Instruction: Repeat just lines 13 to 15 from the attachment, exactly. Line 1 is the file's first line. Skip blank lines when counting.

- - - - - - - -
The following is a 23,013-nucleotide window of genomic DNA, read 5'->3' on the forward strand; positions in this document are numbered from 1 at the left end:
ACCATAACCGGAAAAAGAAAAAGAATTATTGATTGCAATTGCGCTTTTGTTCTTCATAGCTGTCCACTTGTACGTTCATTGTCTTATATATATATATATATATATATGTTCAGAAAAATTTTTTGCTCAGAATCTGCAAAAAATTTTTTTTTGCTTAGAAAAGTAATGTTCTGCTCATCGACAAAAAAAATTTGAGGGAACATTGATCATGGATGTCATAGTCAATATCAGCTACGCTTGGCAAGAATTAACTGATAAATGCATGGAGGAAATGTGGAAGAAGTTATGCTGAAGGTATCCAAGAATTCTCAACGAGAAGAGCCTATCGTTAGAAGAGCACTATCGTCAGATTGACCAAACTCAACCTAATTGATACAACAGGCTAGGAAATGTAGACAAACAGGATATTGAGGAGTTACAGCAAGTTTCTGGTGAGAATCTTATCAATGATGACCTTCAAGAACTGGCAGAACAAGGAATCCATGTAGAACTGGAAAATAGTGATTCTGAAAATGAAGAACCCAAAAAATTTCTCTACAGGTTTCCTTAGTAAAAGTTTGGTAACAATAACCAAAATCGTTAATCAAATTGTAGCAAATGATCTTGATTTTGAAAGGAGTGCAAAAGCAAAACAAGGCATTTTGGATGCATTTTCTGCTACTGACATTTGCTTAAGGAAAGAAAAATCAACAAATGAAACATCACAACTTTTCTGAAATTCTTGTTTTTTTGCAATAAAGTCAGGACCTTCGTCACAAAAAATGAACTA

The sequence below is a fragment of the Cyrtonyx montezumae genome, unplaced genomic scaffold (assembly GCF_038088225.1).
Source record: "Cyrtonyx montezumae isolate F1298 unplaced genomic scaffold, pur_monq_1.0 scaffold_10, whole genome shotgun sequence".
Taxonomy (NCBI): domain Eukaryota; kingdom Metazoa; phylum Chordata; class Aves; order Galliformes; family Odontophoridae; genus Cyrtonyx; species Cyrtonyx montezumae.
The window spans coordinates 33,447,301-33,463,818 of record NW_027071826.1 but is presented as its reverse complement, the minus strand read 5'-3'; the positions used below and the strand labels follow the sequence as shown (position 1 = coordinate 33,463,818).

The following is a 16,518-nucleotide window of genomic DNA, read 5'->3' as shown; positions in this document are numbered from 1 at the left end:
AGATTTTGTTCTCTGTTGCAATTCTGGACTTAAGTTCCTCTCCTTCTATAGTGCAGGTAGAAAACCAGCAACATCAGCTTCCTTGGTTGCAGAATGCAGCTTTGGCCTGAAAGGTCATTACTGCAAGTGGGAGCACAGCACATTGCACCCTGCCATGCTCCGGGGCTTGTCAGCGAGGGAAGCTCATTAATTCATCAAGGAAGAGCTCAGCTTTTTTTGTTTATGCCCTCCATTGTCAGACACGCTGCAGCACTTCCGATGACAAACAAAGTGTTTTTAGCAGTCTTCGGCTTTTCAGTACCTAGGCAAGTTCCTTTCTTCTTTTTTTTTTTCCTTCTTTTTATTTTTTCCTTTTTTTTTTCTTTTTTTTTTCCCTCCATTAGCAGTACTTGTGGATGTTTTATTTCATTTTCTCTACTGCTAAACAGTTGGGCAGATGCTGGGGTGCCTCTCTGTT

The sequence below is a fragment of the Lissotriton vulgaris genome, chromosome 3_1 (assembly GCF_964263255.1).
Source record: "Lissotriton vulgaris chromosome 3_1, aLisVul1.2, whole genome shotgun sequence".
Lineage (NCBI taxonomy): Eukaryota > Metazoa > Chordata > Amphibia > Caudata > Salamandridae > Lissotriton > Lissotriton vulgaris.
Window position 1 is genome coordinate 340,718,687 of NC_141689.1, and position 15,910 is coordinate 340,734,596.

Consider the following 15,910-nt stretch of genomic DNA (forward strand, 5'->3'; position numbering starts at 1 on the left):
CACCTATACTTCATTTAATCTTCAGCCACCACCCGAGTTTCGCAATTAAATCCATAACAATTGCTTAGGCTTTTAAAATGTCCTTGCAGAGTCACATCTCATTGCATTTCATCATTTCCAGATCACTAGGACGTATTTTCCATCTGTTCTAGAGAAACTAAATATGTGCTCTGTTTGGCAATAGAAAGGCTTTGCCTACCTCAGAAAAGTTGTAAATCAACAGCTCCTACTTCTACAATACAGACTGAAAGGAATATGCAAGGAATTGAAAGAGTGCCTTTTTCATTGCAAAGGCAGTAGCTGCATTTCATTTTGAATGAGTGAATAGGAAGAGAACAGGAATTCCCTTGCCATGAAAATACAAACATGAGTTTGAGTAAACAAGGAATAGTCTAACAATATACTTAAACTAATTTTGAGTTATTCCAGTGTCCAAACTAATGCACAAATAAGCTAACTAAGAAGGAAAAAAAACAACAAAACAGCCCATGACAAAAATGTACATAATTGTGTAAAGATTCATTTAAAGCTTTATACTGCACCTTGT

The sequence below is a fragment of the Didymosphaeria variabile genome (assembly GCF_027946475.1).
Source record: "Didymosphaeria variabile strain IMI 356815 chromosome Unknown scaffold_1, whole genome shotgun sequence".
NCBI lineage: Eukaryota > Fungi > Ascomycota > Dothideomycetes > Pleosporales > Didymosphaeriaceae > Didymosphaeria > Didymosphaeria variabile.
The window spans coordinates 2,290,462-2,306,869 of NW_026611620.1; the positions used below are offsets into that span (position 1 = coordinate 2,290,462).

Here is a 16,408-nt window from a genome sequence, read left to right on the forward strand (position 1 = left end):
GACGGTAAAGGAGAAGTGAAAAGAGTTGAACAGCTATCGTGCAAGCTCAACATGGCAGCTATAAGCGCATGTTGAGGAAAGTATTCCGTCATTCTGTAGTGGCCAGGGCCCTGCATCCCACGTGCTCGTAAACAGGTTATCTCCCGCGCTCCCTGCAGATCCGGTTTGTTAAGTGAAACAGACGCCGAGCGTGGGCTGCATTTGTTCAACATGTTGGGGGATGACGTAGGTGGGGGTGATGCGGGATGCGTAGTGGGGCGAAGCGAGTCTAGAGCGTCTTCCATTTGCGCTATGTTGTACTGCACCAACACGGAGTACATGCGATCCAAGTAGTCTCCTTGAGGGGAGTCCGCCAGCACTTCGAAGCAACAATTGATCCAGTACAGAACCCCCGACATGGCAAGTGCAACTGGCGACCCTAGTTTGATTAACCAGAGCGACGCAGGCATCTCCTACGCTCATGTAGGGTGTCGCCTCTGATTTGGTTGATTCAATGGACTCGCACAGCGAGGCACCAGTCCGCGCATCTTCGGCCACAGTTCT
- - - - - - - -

Consider the following 15,910-nt stretch of genomic DNA (forward strand, 5'->3'; position numbering starts at 1 on the left):
CACCTATACTTCATTTAATCTTCAGCCACCACCCGAGTTTCGCAATTAAATCCATAACAATTGCTTAGGCTTTTAAAATGTCCTTGCAGAGTCACATCTCATTGCATTTCATCATTTCCAGATCACTAGGACGTATTTTCCATCTGTTCTAGAGAAACTAAATATGTGCTCTGTTTGGCAATAGAAAGGCTTTGCCTACCTCAGAAAAGTTGTAAATCAACAGCTCCTACTTCTACAATACAGACTGAAAGGAATATGCAAGGAATTGAAAGAGTGCCTTTTTCATTGCAAAGGCAGTAGCTGCATTTCATTTTGAATGAGTGAATAGGAAGAGAACAGGAATTCCCTTGCCATGAAAATACAAACATGAGTTTGAGTAAACAAGGAATAGTCTAACAATATACTTAAACTAATTTTGAGTTATTCCAGTGTCCAAACTAATGCACAAATAAGCTAACTAAGAAGGAAAAAAAACAACAAAACAGCCCATGACAAAAATGTACATAATTGTGTAAAGATTCATTTAAAGCTTTATACTGCACCTTGT

The sequence below is a fragment of the Didymosphaeria variabile genome (assembly GCF_027946475.1).